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Nick Harris

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10 of 10 people found the following review helpful
5.0 out of 5 stars The best Phil Townsend jigsaw on the market, 28 Nov. 2010
What more is there to say? It simply is the best Phil Townsend jigsaw on the market.
A gem for United merchandise purists who already have the MUFC Chief Accountant's mouse mat and Licensing Director's T-shirt.
A collector's dream for those who already have multi-piece puzzles featuring the communications directors of the Premier League's 19 other clubs.
Easy to open. Not so easy to complete. A bargain at twice the price.
NB: This is also the perfect companion jigsaw for the Jigsaw of Assistant Secretary Ken Ramsden's Portrait
Jigsaw of Assistant Secretary Ken Ramsdens Portrait from Manchester United

Sod This, I'm Off to Marbella - George Best
Sod This, I'm Off to Marbella - George Best
by John Roberts
Edition: Paperback
Price: £9.99

5 of 5 people found the following review helpful
5.0 out of 5 stars Real insight and great writing from someone who inhabited the heart of the story, 18 Sept. 2010
John Roberts worked for decades as a senior sports writer on a variety of Britain's major newspapers: the great old Express when it was still revered, the Guardian, the Mail and the Independent, latterly as the tennis correspondent. He continues to contribute columns to the sportingintelligence website (which I edit, an interest I gladly declare because Roberts' work speaks for itself).
His books include the many-times reprinted The Team That Wouldn't Die (about the Munich air disaster), ghosted autobiographies of Bill Shankly (also recently updated and reprinted) and Kevin Keegan, and the official history of Everton.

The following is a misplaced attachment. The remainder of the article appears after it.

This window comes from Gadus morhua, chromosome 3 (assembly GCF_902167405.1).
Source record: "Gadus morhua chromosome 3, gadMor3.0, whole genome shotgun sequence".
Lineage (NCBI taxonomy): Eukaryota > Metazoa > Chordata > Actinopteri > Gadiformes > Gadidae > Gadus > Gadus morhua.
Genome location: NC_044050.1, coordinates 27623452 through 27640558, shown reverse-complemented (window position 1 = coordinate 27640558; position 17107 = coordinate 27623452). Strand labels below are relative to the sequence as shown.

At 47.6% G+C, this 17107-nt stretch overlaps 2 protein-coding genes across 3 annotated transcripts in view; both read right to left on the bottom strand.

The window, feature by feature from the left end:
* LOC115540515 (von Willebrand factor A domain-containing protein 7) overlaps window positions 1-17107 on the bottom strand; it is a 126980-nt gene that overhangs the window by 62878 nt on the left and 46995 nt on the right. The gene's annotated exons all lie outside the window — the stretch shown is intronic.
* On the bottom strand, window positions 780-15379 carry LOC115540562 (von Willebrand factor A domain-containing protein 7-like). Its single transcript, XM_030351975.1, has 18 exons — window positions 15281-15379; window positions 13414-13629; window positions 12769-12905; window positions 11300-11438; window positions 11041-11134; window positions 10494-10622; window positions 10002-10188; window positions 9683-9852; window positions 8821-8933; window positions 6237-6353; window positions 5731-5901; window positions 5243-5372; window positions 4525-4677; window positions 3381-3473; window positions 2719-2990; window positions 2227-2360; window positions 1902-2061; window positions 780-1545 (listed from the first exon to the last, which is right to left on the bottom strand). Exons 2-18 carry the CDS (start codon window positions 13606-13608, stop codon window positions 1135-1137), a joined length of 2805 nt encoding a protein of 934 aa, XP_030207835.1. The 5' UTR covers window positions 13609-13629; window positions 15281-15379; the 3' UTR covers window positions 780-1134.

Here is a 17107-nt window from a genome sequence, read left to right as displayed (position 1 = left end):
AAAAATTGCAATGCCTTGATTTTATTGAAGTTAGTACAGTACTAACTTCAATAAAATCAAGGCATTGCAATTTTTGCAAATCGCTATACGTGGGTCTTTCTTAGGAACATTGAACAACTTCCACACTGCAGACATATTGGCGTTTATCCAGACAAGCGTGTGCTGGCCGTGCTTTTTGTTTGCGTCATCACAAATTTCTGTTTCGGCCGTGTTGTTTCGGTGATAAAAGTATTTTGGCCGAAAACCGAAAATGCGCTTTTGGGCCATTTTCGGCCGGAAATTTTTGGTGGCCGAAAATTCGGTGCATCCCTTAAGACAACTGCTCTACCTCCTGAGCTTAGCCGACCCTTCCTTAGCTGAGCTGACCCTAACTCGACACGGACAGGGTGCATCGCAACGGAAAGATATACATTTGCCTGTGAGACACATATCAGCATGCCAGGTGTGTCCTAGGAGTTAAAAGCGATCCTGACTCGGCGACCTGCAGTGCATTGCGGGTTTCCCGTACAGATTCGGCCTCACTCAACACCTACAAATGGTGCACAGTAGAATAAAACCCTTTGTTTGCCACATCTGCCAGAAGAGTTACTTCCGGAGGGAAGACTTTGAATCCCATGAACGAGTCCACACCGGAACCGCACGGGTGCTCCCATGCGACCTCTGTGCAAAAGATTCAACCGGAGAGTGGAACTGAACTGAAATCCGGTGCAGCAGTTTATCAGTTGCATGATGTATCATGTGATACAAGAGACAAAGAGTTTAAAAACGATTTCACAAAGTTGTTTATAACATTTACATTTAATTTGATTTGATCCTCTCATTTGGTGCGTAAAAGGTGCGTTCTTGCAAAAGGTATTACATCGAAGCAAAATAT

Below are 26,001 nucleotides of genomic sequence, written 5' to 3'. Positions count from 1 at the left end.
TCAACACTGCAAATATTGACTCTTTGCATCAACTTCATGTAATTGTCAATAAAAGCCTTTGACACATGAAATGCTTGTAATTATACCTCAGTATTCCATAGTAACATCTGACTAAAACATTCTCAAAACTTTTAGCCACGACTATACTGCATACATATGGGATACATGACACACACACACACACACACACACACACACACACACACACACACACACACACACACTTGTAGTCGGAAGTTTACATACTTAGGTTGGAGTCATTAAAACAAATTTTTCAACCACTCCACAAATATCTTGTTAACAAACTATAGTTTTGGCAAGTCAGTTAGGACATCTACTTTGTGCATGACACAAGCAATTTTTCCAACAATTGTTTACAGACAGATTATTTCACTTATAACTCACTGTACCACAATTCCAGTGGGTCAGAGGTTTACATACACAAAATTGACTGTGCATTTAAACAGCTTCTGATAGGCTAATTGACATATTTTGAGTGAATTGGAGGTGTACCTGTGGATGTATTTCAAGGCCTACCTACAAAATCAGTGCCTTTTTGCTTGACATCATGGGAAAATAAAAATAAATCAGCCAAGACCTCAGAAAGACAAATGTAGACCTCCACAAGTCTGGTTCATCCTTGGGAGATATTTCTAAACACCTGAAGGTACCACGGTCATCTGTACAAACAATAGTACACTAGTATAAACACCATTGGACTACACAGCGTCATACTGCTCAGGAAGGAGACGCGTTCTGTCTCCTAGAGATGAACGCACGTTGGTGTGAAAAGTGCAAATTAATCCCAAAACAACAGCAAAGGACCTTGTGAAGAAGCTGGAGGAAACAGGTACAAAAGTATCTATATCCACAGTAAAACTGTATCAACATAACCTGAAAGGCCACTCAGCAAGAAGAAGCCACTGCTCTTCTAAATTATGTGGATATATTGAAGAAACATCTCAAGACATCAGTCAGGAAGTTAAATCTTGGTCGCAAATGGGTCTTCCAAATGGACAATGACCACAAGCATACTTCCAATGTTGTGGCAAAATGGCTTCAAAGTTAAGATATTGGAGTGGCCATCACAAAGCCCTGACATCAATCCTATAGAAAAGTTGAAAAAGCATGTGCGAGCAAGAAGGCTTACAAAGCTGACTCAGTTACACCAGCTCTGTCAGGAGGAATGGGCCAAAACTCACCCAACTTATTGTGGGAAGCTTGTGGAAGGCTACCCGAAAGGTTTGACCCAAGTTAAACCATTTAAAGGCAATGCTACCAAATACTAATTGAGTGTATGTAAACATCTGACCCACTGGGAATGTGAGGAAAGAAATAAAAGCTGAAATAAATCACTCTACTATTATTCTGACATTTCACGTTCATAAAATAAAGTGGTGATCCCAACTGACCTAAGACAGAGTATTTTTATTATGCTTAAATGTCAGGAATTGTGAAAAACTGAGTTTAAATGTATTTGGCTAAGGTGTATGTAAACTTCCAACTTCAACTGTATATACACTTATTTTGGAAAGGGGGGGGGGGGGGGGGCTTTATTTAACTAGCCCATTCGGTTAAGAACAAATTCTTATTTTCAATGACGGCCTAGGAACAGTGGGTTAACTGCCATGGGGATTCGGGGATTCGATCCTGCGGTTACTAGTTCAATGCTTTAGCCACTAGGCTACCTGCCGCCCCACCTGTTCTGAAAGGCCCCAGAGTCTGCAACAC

'Sod This' is written with an insight and authority that only comes with having lived at the heart of the story: Roberts was George Best's 'ghost' for his Express columns during a period of turmoil for the player and the club. As such he spent days, months, years in Best's company. He saw first-hand the pressures of life as 'El Beatle', and what happened when those pressures became too much.
One fascinating section in this book tells the story of the day that Best became so annoyed at some criticism (and death threats), that he hand-wrote his own column that week. The original pages of writing are printed. That column went in the paper verbatim.
Sections of 'Sod This' were used contemporaneously in an early 70s book about Best's initial fall from grace. That was, in effect, a book that Manchester United banned at the time, and as such escaped the attentions of the vast majority of fans. The re-telling of the story now, with all the fresh perspective of knowing how Best subsequently lived - and died - only adds to the sum of our knowledge.
A lot of books, and a lot of nonsense, have been written about Best. This one takes you inside his life in the early 1970s, inside his house, inside his relationships, inside an era. Written by someone who was there.

Why England Lose: And other curious phenomena explained
Why England Lose: And other curious phenomena explained
by Simon Kuper
Edition: Paperback

2 of 2 people found the following review helpful
4.0 out of 5 stars The beautiful old game seen in new ways, 18 Sept. 2010
This has been described in some places as a kind of Moneyball for soccer; it isn't.
Rather it takes set of (largely Anglo-centric) assumptions about football, and tests them using broad statistical analysis.
So the title, for example, 'Why England Lose', explains how actually England do about as well as the size of the population and other factors warrant.
And the history of European football alongside industrial growth is considered when highlighting how few major European capitals have produced a European Cup winner. London hasn't to date, for example.
Simon Kuper's input is obvious in the writing, Stefan Szymanski's economist's brain in many of the fields of inquiry.
Thought provoking rather than revelatory. Recommended.

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